Woodgas' greatest hinderance: Donor vehicles

For quite a long while now, I have been combing through online posts looking for my Dakota and have yet to find it. It seems what used to be a commonplace have mostly been beat up, crashed, or rusted away.

But first, a bit of my history. In 1987 my brother liked the new Dakota so much he bought one. If memory serves, it had no options which meant truck without power steering or power brakes, plastic door cards and no headliner, manual windows and locks and no A/C. It had hubcaps, no radio and a 4-cylindar 2.2 motor. Also, it was a demo. Not the ideal woodgas truck, but new — from the dealer — it cost $5,000. Now it seems that all run-of-the-mill (150,000+ mile) V8s in decent condition cost two or three times what he paid new.

Buying a cheaper one that needs a lot of work didn’t seem like a great option for me. Simply building the gasifier seems daunting and to add what could be potentially hundreds of hours of bodywork or other mechanical repairs would make a difficult project all that more likely to never get completed. Not that there can’t be satisfaction in bringing one back from the edge. Those projects can often be more rewarding than buying a nice one, but for me, right now, it didn’t seem like the best option.

Buying a more expensive one, still not an idea I’ve fully embraced, but when the average used car is over $20,000, if one pays $15,000 for a Dakota and $5,000 to build the gasifier, we’re still spending less than the average used car but will have something WAY cooler than the average used car.

Is there a third option?

By expanding the search for all 1987-1996 it not only opens up the 91-96 trucks with smaller motors, but it will also include four more model years when V8s weren’t available. Pretty elementary stuff here, but it took me a year to think of it.

You’ll still need a mill that will work and it’s quite possible you could pick up a clean V6 Dakota and a V8 donor for less than a nice V8 Dakota. Look for 5.2’s in:

  • 1992–2001 Dodge Rams
  • 1998–2000 Dodge Durangos
  • 1992–1993 Dodge Ramchargers (Please don’t kill off a Ramcharger, though)
  • 1992–2002 Dodge Ram Vans
  • 1993–1998 Jeep Grand Cherokees

and 5.9’s in:

  • 1992–early 2003 Dodge Rams
  • 1992–2003 Dodge Ram Vans
  • 1998–2003 Dodge Durangos
  • 1992–2001 Dodge Ramchargers (Please, please, please don’t kill off a 5.9 Ramcharger!)
  • 1998 Jeep Grand Cherokee 5.9 Limiteds (Ditto)

Another option is a crate motor. It looks like https://www.summitracing.com/parts/vre-dd58 will work (but check for certain before you buy it!) Although not currently in stock, it lists for $2,241.99. You’ll need to pay a core charge as well as a slew of other parts that won’t move from the 4 or 6 that came with your truck but it’s very possible that a clean V6 truck and brand-new motor will be cheaper than an existing V8 truck.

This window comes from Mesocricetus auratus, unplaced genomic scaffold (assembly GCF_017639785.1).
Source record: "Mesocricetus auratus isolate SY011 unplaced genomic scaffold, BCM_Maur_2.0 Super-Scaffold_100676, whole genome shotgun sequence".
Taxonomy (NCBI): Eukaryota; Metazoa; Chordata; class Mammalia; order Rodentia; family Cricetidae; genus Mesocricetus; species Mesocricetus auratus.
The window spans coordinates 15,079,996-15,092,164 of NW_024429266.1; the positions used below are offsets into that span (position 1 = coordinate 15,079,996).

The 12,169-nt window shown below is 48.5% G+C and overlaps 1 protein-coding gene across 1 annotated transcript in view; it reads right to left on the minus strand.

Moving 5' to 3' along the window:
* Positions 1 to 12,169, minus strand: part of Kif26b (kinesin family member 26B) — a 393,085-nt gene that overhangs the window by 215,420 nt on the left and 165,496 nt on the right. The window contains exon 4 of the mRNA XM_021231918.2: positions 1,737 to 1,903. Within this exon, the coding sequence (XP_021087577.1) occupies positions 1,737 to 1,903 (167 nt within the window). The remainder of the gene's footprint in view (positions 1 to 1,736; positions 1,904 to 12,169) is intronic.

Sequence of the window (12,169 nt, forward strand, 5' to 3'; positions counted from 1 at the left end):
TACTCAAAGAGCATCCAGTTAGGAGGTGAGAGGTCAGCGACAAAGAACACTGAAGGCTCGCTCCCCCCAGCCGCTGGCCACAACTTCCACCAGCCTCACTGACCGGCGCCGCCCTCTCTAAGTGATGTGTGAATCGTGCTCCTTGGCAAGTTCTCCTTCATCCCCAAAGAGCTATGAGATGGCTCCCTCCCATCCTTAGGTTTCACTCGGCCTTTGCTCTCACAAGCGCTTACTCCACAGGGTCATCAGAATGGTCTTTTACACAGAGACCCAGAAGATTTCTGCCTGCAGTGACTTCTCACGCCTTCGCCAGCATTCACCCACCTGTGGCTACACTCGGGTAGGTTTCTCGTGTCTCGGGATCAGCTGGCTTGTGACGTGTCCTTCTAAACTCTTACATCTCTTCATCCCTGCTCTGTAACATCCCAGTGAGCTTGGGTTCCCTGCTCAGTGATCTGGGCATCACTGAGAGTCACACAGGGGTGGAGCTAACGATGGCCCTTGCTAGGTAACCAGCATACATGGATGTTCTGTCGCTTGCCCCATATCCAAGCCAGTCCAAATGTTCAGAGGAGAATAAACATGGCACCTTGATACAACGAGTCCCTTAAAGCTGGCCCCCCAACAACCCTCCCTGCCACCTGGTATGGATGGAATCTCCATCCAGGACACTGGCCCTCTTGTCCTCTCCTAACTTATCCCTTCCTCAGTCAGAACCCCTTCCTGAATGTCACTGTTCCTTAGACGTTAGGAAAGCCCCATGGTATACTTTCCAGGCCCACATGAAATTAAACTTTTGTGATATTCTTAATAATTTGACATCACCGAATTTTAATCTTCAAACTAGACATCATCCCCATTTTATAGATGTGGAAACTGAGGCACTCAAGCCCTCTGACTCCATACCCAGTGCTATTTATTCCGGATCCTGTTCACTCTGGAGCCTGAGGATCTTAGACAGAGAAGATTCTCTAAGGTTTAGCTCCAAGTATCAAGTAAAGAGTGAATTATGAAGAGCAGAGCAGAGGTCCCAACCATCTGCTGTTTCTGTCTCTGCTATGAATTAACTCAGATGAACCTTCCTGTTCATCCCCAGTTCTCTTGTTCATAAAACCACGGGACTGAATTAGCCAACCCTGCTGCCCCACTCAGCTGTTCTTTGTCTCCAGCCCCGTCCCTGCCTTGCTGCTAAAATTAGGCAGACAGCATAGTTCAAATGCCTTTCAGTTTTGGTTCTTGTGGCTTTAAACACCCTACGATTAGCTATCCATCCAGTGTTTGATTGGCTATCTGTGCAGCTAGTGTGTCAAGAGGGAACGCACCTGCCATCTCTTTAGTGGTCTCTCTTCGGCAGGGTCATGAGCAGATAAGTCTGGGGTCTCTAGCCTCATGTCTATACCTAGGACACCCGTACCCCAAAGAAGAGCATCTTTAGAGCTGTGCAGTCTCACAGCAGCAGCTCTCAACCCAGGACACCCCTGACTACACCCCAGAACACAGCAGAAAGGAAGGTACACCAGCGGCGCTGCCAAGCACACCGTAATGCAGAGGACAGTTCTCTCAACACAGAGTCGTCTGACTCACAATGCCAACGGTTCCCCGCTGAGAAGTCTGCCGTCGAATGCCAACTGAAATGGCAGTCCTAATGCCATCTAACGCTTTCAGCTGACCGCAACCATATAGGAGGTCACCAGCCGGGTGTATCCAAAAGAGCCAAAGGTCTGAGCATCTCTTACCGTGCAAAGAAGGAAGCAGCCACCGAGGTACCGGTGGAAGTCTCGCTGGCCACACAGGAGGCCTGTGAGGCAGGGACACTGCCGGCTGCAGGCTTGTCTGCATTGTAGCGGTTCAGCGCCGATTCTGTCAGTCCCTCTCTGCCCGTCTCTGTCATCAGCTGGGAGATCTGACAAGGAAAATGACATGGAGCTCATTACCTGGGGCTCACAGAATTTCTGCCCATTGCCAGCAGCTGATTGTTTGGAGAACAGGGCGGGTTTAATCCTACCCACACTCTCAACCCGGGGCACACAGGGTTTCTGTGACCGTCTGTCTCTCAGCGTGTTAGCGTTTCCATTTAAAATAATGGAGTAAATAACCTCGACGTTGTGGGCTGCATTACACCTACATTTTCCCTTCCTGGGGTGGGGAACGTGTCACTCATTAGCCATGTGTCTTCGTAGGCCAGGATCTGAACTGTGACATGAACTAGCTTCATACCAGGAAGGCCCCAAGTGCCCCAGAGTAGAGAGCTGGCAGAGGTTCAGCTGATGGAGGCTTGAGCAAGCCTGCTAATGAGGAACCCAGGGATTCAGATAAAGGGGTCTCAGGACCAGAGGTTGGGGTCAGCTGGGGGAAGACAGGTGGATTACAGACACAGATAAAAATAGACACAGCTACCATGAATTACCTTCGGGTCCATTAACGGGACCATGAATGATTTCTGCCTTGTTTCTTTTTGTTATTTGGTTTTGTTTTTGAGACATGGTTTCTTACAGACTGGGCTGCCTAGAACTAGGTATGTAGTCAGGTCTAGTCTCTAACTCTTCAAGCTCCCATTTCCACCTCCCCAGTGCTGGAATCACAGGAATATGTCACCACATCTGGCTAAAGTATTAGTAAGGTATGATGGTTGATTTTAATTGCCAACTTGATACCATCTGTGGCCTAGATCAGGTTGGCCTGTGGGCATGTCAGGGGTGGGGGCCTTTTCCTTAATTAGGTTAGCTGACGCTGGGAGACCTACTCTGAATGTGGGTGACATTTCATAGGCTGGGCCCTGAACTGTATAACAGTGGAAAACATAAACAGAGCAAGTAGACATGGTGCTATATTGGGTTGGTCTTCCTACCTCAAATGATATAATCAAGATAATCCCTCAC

A quick search seems to reveal (but again, double check before you buy anything) Dakotas used 3-speed A998 or 4-speed A500 transmissions, both of which should stand up to a 5.2 on woodgas. Please correct me if I’m mistaken.

I have another idea for an interesting donor vehicle, but I’ll need to make a phone call first. Will try to post a followup to this in another thread. I’d be excited to know your thoughts.


You aren’t limited to just Mopar vehicles, plenty have used 90s GM vehicles to great success and I’d argue they’re just as easy to drop a 350 or 305 in an S10 as you could a 5.2 into a Dakota.

Fords as well. I think the biggest criteria would be an OHV V8 or large I6 in as lightweight a body as possible to achieve highway speeds safely.

The WK is a virtually universal gasifier for a pickup truck or trailer use.

But of course if you’re a Mopar guy then that’s your wheelhouse. I do have Dakota Envy of all the guys here that have one. The prices in my area are ridiculous and none of them have a V8 and usually have a blown up transmission.

As a side note, the NV3500 manual transmission was used by both Dodge and General Motors, I wonder how well one would fit in a Dakota and if it would bolt up to a 318?


The nv3500 was actually used in the dakotas, sport model with a 5.9 factory. Some floor modification to make it look stock, clutch pedals bolt into all trucks, crossmembers swap. Just like in the ram line, the dakotas were VERY universal in their design to fit different drive train packages. If a guy wanted to he could buy a 4 cylinder 5 speed which in my area are plentiful and cheap swap out the motor mounts and dump a 5.9 in it. But to my knowledge the 4 cylinder was only available in a standard cab, where as most of us seem to like a extended cab in the midsized dakotas for more leg room and storage. But then again pluck the trans, clutch pedals and cross member from a wrecking yard and plop it into a extended cab v8. The dodge lineup has and will always be the lego sets of adults, mix and match to make your own custom setup. Not to mention mopar is famous for its off the wall ideas (paint colors included) plum crazy purple, ralley green, go-mango, hemi orange and panther pink to name a few. Custom order as you wish from the factory. I bet if a guy had cash and walked in with a dakota to a dealer they would install a hellcat motor in it for him. Though it may not be super conducive to woodgas use but fun non the less :rofl: